Drag Racing Crankshafts Lewiston ME

Looking for Drag Racing Crankshafts in Lewiston? We have compiled a list of businesses and services around Lewiston that should help you with your search. We hope this page helps you find Drag Racing Crankshafts in Lewiston.

Wiles Grage Body Shop
(207) 517-7040
246 Maine St
Norway, ME
Hours
Monday 8:00 AM - 5:00 PM
Tuesday 8:00 AM - 5:00 PM
Wednesday 8:00 AM - 5:00 PM
Thursday 8:00 AM - 5:00 PM
Friday 8:00 AM - 5:00 PM
Saturday Closed
Sunday Closed
Services
Alignments, Body Shops, Detailing, Painting, Rustproofing, Custom Work, Paintless Dent Removal, Welding
Service Types and Repair
Auto Aluminum, Auto Fiberglass, Auto Frame, Auto Glass, Auto Unibody, Collision, Dent, Post Inspections, RV, Suspension, Wheel and Reconditioning

Wal-Mart Fleet Services #7614
(207) 344-2826, 001-2004
31 Alfred Plourde Pkwy
Lewiston, ME
Certifications
Blue Seal Certified
Membership Organizations
National Institute for Automotive Service Excellence (ASE)

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Don Foshay's Discount Tire and Alignment
(207) 721-0009, 001-2004
123 Bath Road
Brunswick, ME
Certifications
Blue Seal Certified
Membership Organizations
National Institute for Automotive Service Excellence (ASE)

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Lewiston Transmission
(207) 784-7221
29 Blake Street
Lewiston, ME
 
Napa Auto Parts
(207) 784-6951
911 Lisbon St
Lewiston, ME
Services
Auto Parts, Car Washes, Car Detailing

Armand's Auto Body, Inc.
(207) 782-7113, 001-2004
31 Blake Street
Lewiston, ME
Certifications
Blue Seal Certified
Membership Organizations
National Institute for Automotive Service Excellence (ASE)

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Cameron Tire & Service
(207) 782-6666
60 Minot Avenue
Auburn, ME
Services
Auto Service & Repair, Auto Tire Shop Equipment & Supplies
Hours
Mon-Fri: 08: 00am-05: 00pm
Payment Options
American Express, MasterCard, Discover, VISA

Carquest Auto Parts of Lewiston
(207) 784-1301
2 Oxford St
Lewiston, ME
Services
Auto Parts

Carquest Auto Parts
(207) 784-5715
2 Oxford St
Lewiston, ME
Services
Auto Parts

Dads Auto Repair
(207) 782-2399
865 Sabattus Street
Lewiston, ME
Services
Oil Change and Lube

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Drag Racing Crankshafts

The differences between a stock shaft and a racing piece are many

With photos and words by Steve Temple As any experienced engine builder already knows, a drag race engine is made up of hundreds of precision parts bolted together to form an assembly that spins at a furious rate in order to propel its vehicle to victory. Meeting this challenge requires that all those parts going into this assembly be just right. Because the entire engine assembly is such a large and diverse topic we won't be so pretentious as to try to cover it in its entirety, so we'll focus on the heart of the matter, the crankshaft. Not just any common crankshaft, but more specifically shafts used in the sport of drag racing when the capacities of the stock shaft are far exceeded.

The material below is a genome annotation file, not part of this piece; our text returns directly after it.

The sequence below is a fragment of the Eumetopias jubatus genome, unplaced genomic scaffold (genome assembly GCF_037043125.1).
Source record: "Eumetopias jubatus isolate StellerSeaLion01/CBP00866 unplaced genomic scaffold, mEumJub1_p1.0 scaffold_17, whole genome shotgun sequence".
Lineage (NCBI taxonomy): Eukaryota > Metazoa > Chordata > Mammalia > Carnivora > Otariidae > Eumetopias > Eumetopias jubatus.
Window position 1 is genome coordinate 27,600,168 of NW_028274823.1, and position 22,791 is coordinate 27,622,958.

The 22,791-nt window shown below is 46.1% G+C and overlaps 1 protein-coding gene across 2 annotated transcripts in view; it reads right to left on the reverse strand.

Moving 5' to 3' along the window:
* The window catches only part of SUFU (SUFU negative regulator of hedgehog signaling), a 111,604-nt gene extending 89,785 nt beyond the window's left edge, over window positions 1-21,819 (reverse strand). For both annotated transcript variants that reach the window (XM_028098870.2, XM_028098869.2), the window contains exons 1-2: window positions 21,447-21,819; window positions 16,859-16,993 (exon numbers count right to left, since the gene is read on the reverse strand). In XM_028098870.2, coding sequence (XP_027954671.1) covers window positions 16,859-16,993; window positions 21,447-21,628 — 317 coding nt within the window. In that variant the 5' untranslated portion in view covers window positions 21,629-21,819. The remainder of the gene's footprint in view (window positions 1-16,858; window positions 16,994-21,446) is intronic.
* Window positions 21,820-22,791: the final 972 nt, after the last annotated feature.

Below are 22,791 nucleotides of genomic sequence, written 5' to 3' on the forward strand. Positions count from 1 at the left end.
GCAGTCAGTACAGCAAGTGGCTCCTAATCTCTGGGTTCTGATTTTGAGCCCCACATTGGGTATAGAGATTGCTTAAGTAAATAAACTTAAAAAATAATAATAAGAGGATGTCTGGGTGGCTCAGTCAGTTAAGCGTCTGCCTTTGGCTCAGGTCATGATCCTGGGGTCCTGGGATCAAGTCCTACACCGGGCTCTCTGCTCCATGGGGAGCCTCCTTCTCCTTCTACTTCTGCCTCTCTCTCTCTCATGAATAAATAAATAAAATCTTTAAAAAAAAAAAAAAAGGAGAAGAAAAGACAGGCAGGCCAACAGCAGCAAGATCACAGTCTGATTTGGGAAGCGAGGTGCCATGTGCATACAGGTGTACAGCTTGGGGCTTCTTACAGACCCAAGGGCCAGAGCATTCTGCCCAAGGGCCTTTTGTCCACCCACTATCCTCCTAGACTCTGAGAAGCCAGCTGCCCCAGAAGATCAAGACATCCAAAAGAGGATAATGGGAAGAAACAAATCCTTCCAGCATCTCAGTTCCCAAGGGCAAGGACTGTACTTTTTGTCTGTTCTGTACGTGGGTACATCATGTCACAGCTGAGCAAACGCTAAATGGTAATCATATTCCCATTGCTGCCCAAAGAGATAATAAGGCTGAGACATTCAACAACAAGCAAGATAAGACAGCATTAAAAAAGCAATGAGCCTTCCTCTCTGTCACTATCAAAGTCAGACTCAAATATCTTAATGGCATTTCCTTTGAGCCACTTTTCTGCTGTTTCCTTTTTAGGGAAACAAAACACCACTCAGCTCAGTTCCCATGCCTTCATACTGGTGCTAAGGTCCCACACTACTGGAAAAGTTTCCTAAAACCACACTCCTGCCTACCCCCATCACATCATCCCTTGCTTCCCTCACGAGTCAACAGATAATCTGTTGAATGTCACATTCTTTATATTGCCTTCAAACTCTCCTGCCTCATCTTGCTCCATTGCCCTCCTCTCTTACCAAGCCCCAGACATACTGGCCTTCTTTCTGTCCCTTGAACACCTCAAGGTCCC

By simple definition the object in question is a shaft with U-shaped cranks. Its sole purpose is to convert the up-and-down motion of the pistons into a rotary motion that will eventually turn the rear wheels.

The differences between a stock shaft and a racing piece are many. These provide a multitude of benefits that make a specialty shaft highly desirable: it's stronger, more precisely machined, has greatly improved oil control and is available in a limitless variety of configurations. It will also lessen the likelihood of taking a perfectly good assembly made up of expensive performance parts and turning them into a 9,000rpm hand grenade.

Before we get into specifics of crankshaft technology, it's important for engine builders to identify what the customer's expectations are. The engine builder should consider how long the end user intends to keep a car with the engine intact.

For instance, some people jockey a dragster in different classes, while other people may stay in a particular class for a long time. Someone else may have the goal in mind to start out in a Pro category and then go to Super Pro, and then maybe from there they want to go to a Quick 16 if you're talking bracket racing categories.

One of the biggest problems you can run into is a customer making a decision based solely on dollars. The problem is, what's the cost per year, or per lap to go out and run these things? An engine builder can get caught in this price trap, unless he can convince the customer to spend a little more money up front so that in the long run the cost of ownership isn't so great.

So what makes a good racing crankshaft? First on our list is the type of metal used. In the case of high-end racing crankshafts the choice is typically between forged steel or billet steel. The grade of that material will differ by manufacturer to best suit the needs of their specific design. As with all selections you will find supporters from both sides and in equal numbers, but there are a couple of points that we all can agree on.

Because a racing crank must survive extreme torsional loads as well as bending and flexing that would bring lesser material to its knees, strength is pa...

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